agree on everything to remain in fellowship with each other will force us to draw our circle smaller and smaller. Eventually our circle will be so small we won’t even be able to worship with our spouse and children.
  3. Be more concerned with the conclusions of your study than the “camp” into which your study puts you. When someone with a denominational background studies with us, we continually encourage them to follow truth, even if it means they must make difficult changes. Why wouldn’t this good advice also apply to us? Stop worrying about who takes what position on the Holy Spirit. Instead, do your own diligent study.  Be content with the answers God gives, and stop looking for answers to questions God never asked.

So there you have it.  While I don’t have all the answers to all the questions that can be asked about the Holy Spirit, I do believe I have answers as to how we should approach this subject.  What do you think?

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May 07

When Jesus Got Angry

If I were to ask, “Can you tell me of a time when Jesus got angry?” I would suspect that most people could give me an instance or two. At the top of the list would probably be the “cleansing of the temple” (Matthew 21:12-13). Others may remember his scathing rebuke of the Scribes and Pharisees for their hypocrisy (Matthew 23:23ff). However, how many of us may not remember or even know that Jesus was angry at the follow events?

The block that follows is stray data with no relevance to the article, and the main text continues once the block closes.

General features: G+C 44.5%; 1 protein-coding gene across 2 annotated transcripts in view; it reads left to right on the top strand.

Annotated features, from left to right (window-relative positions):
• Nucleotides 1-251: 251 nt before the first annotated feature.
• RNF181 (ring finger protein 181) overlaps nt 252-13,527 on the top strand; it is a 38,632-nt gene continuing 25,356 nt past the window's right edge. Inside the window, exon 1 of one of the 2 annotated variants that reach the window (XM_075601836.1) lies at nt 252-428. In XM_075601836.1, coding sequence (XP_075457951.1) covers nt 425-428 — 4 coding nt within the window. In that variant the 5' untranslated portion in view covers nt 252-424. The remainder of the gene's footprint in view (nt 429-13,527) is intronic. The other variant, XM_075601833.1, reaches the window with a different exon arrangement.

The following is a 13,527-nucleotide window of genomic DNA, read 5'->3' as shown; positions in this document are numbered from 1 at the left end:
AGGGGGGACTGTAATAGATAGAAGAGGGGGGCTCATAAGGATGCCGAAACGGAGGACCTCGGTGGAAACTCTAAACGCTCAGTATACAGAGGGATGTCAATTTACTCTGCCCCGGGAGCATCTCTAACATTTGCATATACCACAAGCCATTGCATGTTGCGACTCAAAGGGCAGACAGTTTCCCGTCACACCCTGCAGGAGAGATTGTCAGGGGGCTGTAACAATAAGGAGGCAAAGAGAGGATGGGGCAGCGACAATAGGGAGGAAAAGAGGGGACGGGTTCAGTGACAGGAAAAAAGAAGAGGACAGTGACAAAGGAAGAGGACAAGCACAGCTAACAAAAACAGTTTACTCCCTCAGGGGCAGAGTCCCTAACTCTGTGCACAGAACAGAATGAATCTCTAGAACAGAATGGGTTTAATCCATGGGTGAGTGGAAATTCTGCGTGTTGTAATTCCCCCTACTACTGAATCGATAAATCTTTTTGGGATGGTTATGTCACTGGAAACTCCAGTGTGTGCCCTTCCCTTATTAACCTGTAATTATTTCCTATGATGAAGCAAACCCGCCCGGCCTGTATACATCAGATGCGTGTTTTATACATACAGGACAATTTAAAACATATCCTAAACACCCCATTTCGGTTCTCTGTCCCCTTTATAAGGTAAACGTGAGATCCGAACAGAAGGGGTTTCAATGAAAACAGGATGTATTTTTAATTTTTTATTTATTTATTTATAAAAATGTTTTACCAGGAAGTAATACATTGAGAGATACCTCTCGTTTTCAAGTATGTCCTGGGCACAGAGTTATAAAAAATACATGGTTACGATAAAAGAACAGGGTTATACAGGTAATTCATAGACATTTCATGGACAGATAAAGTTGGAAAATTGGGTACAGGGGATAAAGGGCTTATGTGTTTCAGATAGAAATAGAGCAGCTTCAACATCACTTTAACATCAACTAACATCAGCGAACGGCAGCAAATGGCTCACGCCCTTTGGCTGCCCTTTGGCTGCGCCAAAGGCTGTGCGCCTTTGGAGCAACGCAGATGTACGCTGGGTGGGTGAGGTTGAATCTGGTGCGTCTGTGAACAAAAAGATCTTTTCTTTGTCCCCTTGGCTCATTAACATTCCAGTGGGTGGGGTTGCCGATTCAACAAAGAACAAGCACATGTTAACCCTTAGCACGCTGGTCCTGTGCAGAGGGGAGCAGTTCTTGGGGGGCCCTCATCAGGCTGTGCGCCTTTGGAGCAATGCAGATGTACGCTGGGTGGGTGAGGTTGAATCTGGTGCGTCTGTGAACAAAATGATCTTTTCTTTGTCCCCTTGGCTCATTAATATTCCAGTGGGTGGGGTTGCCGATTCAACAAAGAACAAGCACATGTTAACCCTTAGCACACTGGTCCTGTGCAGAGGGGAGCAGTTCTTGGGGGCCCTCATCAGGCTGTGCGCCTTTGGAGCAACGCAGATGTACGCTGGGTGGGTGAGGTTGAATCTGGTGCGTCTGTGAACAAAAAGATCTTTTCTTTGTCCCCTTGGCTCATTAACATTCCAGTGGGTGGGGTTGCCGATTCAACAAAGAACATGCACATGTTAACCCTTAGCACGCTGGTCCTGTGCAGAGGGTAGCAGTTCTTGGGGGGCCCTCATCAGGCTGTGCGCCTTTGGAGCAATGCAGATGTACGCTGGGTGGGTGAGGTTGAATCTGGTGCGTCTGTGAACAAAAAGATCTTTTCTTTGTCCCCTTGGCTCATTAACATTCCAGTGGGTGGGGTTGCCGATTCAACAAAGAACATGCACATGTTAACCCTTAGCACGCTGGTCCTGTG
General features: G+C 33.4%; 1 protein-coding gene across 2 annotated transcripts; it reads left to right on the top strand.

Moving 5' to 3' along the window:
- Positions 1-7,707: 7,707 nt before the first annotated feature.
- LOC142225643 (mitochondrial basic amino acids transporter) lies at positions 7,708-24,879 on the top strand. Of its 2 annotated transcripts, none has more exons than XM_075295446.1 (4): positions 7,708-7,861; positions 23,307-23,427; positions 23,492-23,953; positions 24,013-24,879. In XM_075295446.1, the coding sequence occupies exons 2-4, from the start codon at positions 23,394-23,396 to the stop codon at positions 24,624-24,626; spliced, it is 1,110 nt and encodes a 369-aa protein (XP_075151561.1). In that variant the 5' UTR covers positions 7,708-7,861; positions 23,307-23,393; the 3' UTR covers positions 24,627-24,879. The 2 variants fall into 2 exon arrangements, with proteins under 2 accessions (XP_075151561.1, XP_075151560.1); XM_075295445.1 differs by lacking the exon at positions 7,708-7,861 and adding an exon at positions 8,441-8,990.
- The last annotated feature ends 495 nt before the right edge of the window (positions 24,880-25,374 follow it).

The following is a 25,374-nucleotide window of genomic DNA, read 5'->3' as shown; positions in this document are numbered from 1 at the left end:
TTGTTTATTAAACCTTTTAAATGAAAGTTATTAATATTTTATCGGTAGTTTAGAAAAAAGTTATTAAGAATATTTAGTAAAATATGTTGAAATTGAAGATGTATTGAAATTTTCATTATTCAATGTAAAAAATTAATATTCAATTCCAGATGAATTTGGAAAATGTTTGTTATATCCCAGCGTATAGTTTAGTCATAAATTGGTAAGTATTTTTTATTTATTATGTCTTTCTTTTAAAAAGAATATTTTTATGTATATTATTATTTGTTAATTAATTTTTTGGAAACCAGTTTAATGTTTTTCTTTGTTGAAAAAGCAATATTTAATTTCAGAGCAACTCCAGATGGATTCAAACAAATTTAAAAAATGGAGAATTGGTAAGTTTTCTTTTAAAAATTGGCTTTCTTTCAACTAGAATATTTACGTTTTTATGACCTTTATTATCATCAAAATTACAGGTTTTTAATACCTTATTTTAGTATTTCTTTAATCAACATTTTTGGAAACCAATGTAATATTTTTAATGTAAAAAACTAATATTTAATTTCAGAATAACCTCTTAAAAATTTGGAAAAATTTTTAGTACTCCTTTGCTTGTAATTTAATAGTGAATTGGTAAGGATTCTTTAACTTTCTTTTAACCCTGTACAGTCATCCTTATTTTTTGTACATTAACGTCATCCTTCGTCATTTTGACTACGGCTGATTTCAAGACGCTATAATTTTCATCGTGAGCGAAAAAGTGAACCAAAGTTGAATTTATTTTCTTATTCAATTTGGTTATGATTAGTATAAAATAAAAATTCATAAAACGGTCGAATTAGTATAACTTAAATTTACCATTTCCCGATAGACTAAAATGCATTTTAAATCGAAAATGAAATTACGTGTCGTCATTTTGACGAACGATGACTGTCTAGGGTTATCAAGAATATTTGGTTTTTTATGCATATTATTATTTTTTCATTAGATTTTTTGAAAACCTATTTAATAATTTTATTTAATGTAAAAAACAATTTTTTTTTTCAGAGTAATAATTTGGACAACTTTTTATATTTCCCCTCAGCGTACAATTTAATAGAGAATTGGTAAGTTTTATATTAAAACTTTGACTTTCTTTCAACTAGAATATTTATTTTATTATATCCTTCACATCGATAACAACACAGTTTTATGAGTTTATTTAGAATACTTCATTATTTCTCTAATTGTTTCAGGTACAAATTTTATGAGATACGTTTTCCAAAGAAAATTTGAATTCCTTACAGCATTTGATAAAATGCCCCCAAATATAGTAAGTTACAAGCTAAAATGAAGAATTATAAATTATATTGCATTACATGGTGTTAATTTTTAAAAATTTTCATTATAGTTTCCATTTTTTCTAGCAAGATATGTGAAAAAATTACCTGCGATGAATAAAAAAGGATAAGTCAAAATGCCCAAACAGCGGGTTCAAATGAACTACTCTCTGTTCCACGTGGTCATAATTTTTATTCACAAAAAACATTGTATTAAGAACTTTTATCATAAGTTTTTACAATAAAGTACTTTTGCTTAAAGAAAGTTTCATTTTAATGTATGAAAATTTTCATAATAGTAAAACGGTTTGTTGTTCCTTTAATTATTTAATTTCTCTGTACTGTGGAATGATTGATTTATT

1. Jesus was angry when the children were prevented from coming to him by his apostles (Matthew 19:14). Wait, Jesus was angry on that occasion?  Yes, he was.  While Matthew records Jesus as saying, “Let the little children come to me, and do not forbid them; for of such is the kingdom of Heaven,” Mark gives more detail.  Mark prefaced his statement with this, “But when Jesus saw it, he was greatly displeased [indignant ESV & NASB]…” (Mark 10:14).  In other words, Jesus got angry when people attempted to hinder children from coming to him.
  2. Jesus was also angry at the death of Lazarus. The text says that Jesus “groaned in the spirit” (John 11:33). The Greek word translated “groaned” is “embrimaomai” which literally means to “snort with anger.” (Thayer’s Greek-English Lexicon).  Jesus wasn’t just sad (John 11:35), he was also angry at what death had done.

Well, did either of these two events come to your mind as times when Jesus got angry?  While they may not be frequently thought of, I for one, am certainly glad that God chose to inform us that these events actually made Jesus angry.

You see, you can learn much about a man by taking note of the things in which he delights and in the things that anger him.

Knowing that hindering children from coming to Jesus and know that death and its consequences angers Jesus makes me love and respect him all the more. I love knowing the things that Jesus loves and I love knowing the things that made Jesus angry.